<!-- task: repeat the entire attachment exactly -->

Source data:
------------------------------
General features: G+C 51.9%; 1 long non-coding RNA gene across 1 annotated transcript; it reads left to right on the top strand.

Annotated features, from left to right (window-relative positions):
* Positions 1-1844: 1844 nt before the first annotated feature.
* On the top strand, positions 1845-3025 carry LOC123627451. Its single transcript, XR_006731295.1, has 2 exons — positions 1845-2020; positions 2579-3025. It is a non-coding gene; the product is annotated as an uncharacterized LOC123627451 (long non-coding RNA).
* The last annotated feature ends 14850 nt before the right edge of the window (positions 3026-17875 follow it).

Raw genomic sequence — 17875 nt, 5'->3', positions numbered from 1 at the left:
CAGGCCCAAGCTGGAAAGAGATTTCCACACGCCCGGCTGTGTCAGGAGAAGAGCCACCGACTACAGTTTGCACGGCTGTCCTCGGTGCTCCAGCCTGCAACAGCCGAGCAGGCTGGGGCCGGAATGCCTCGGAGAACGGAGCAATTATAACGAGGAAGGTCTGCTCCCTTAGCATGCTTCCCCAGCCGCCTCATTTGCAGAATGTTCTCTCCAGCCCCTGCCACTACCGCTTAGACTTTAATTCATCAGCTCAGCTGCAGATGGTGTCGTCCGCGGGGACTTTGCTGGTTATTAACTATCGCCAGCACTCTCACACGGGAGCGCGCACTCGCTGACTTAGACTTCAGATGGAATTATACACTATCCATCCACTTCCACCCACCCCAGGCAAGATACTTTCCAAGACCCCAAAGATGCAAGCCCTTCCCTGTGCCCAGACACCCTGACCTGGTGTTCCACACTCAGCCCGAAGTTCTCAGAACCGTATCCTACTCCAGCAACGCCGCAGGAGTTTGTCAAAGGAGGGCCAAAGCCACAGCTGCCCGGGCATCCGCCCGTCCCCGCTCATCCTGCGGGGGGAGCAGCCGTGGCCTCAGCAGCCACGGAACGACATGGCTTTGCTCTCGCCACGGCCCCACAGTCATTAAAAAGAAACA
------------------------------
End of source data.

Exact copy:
General features: G+C 51.9%; 1 long non-coding RNA gene across 1 annotated transcript; it reads left to right on the top strand.

Annotated features, from left to right (window-relative positions):
* Positions 1-1844: 1844 nt before the first annotated feature.
* On the top strand, positions 1845-3025 carry LOC123627451. Its single transcript, XR_006731295.1, has 2 exons — positions 1845-2020; positions 2579-3025. It is a non-coding gene; the product is annotated as an uncharacterized LOC123627451 (long non-coding RNA).
* The last annotated feature ends 14850 nt before the right edge of the window (positions 3026-17875 follow it).

Raw genomic sequence — 17875 nt, 5'->3', positions numbered from 1 at the left:
CAGGCCCAAGCTGGAAAGAGATTTCCACACGCCCGGCTGTGTCAGGAGAAGAGCCACCGACTACAGTTTGCACGGCTGTCCTCGGTGCTCCAGCCTGCAACAGCCGAGCAGGCTGGGGCCGGAATGCCTCGGAGAACGGAGCAATTATAACGAGGAAGGTCTGCTCCCTTAGCATGCTTCCCCAGCCGCCTCATTTGCAGAATGTTCTCTCCAGCCCCTGCCACTACCGCTTAGACTTTAATTCATCAGCTCAGCTGCAGATGGTGTCGTCCGCGGGGACTTTGCTGGTTATTAACTATCGCCAGCACTCTCACACGGGAGCGCGCACTCGCTGACTTAGACTTCAGATGGAATTATACACTATCCATCCACTTCCACCCACCCCAGGCAAGATACTTTCCAAGACCCCAAAGATGCAAGCCCTTCCCTGTGCCCAGACACCCTGACCTGGTGTTCCACACTCAGCCCGAAGTTCTCAGAACCGTATCCTACTCCAGCAACGCCGCAGGAGTTTGTCAAAGGAGGGCCAAAGCCACAGCTGCCCGGGCATCCGCCCGTCCCCGCTCATCCTGCGGGGGGAGCAGCCGTGGCCTCAGCAGCCACGGAACGACATGGCTTTGCTCTCGCCACGGCCCCACAGTCATTAAAAAGAAACA